I’ve been wanting to write an article about cognitive biases for a while. They’re important both because of how they can work against us, and because of how they can occasionally work in our favor. The logic of our subconscious mind is irrational in systematic and predictable ways, according to the research of Daniel Kahneman and Amos Tversky.
By recognizing these biases, we can work to slow down, think through problems logically, and (partially) inoculate ourselves from their effects. Although most of the work on the effects of these cognitive biases exists in the realm of behavioral economics, they have large and obvious impacts on how we think about and implement many things in the realm of fitness.
I’ve actually tried to pound out a draft of a very similar article a few times in the past, but I had a hard time figuring out how to make it engaging and relatable. Luckily, my friend Tanner Baze got me off the hook by knocking this one out of the park. I added a few of my own thoughts on the biases he discussed to round it out, and I think it turned out to be a really useful article that will help you to understand some of the common mistakes you’re prone to making, and to help you look at the world of training and nutrition a bit more objectively. -Greg
With fall officially here, it’s tough not to think about things like pumpkin flavored beers, chats around the fire, and snuggling up in warm blankets. Warm blankets are actually what we’ll be exploring today, only instead of the warm blanket you’re thinking of, we’re exploring the warm blanket of ignorance that is cognitive dissonance.
Single humans fall victim to their own ignorance, or cognitive dissonance. Our brain fools us into believing things that aren’t true, mostly under the guise that we’re rational human beings.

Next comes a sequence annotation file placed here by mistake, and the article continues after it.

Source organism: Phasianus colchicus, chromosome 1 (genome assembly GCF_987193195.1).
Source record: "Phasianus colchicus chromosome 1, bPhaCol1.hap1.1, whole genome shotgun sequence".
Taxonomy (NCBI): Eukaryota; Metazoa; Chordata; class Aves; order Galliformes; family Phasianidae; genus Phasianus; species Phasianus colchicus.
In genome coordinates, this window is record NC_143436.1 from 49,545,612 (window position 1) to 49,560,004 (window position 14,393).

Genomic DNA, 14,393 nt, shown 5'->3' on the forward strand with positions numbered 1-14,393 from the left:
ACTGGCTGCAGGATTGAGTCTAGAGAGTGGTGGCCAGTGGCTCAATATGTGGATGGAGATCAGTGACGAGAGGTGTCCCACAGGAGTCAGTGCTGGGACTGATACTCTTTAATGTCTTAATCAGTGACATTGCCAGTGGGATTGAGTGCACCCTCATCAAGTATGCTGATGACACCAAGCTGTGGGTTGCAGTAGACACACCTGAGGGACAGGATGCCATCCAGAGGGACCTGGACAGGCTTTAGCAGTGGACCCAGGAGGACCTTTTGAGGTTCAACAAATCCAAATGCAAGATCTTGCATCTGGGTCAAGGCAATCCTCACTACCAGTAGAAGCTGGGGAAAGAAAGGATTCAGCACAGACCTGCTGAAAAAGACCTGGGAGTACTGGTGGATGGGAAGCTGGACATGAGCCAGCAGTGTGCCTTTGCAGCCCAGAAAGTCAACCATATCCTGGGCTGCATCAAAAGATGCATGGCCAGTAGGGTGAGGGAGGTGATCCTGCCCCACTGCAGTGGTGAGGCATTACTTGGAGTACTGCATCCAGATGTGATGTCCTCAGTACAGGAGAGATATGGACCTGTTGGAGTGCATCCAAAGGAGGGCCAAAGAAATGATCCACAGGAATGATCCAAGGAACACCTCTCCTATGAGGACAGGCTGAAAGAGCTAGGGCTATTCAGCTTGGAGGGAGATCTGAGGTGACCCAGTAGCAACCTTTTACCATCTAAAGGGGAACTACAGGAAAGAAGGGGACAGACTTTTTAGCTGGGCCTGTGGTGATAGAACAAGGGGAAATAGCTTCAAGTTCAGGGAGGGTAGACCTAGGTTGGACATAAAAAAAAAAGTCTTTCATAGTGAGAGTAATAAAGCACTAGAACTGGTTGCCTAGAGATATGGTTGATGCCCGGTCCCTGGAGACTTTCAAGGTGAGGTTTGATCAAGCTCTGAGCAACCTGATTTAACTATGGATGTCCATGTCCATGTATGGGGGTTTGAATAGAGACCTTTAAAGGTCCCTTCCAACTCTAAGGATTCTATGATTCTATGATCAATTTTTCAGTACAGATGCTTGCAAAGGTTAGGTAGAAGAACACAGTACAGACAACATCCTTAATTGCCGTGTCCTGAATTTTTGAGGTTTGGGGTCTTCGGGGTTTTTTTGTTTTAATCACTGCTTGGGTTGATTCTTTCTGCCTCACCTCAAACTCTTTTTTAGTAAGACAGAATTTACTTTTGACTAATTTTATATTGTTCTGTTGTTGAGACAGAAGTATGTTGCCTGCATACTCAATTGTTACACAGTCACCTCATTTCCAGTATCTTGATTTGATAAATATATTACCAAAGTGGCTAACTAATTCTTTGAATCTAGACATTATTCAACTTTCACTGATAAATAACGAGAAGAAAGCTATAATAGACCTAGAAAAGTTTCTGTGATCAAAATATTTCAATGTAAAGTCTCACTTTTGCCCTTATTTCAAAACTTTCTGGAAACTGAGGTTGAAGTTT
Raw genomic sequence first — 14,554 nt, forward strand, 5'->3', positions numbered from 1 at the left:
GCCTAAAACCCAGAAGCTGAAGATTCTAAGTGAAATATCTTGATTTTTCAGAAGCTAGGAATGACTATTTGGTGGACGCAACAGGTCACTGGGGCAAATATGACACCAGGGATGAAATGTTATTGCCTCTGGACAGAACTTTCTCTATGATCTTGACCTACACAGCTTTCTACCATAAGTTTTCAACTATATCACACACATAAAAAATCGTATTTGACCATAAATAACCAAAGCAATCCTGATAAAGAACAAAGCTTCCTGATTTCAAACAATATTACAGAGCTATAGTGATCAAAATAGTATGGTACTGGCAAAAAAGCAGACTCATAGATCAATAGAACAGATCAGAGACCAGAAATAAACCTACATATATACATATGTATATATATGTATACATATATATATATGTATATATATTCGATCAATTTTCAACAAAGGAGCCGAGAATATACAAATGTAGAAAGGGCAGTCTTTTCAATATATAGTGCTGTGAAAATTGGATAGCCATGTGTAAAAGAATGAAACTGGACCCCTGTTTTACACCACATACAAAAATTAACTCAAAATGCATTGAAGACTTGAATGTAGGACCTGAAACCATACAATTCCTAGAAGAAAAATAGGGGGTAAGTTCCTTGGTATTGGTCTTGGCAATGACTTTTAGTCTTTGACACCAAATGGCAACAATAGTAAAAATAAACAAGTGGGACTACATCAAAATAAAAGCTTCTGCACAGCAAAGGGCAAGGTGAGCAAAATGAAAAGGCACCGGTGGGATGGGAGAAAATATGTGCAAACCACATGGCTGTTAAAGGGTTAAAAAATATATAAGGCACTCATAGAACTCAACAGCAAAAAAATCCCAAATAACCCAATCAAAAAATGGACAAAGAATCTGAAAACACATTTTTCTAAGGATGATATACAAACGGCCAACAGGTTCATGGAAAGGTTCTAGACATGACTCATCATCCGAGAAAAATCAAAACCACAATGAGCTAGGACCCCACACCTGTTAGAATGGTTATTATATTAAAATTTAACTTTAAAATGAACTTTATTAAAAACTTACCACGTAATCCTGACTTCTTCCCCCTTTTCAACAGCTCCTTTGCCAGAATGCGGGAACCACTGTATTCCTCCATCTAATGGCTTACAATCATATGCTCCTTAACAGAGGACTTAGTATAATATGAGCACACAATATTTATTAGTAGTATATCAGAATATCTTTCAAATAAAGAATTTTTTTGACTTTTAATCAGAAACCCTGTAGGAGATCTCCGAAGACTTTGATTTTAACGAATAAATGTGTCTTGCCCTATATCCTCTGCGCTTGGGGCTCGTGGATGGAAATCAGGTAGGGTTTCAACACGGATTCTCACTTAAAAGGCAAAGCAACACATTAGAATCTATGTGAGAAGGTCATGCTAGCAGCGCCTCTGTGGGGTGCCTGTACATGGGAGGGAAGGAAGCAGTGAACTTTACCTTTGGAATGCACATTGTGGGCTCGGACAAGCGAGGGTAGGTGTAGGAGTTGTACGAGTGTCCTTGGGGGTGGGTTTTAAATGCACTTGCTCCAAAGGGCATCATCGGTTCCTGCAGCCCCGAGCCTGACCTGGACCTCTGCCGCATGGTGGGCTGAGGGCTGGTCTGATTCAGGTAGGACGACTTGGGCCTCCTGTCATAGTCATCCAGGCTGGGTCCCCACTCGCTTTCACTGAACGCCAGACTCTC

In truth, this is completely wrong. There are a great number of psychological fallacies we subject ourselves to, far too many for the scope of this article. Instead, we’re going to take a look at five of the most common cognitive biases we fall victim to, examine what they are, and offer strategies in how to beat them.
I once had a particular client that I was close to. She had come to me because she wanted to get in shape for a big family reunion that was about six months out. We went through her assessment, got a copy of a recent food log, and developed a plan going forward. Her motivation was at an all-time high, and she wasn’t new to the gym. To most coaches, she would be ideal. She was the characteristic high motivation/high skill client.
Three months in, we hadn’t made any appreciable change. I was really beginning to rack my brain to see what could possibly be going on. We had determined that she did better when she didn’t track food, due to some underlying issues with the scale. But we were tracking workouts, and I was having her take pictures and measurements. Nothing was happening.
It wasn’t until about a month out from her family reunion that we had a light bulb moment, all thanks to a comment she made in passing. After a pretty difficult session, she mentioned how she had earned the cupcake she was about to eat. It was an innocent comment, and even rooted in science, because when I pushed further she went on to explain needing some fast-digesting carbs post workout.
After more and more questioning, we started to uncover that her day was filled with little treats like this that she had “earned.” Because these were always in the context of some reward, they didn’t seem off-track, or not fitting within her diet. However, what she wasn’t aware of was the treats often happened much more often than she cared to realize.
This is narrative bias in action. You and I fall victim to the exact same thing.
Narrative bias refers to our tendency as human beings to make sense of the world through the use of narrative, or stories. This is an evolutionary function of the brain, and without it, we’d be left utterly confused most of the time.
We receive absurd amounts of information day in and day out, thanks to our 85 billion neurons. On average, this equals about 34 gigabytes of information exposure a day.
We have to try to make sense of all the information we receive, so we do it in the most efficient way possible. This means creating narratives to link pieces of information. We’ve evolved over millions of years to prefer information consumption in this format, and find information in this format more plausible.
The tricky part of narrative bias is this: We like to think we can view our narratives objectively, when in reality, we’re terrible at it. We’re excellent at cutting through other narratives, but not our own.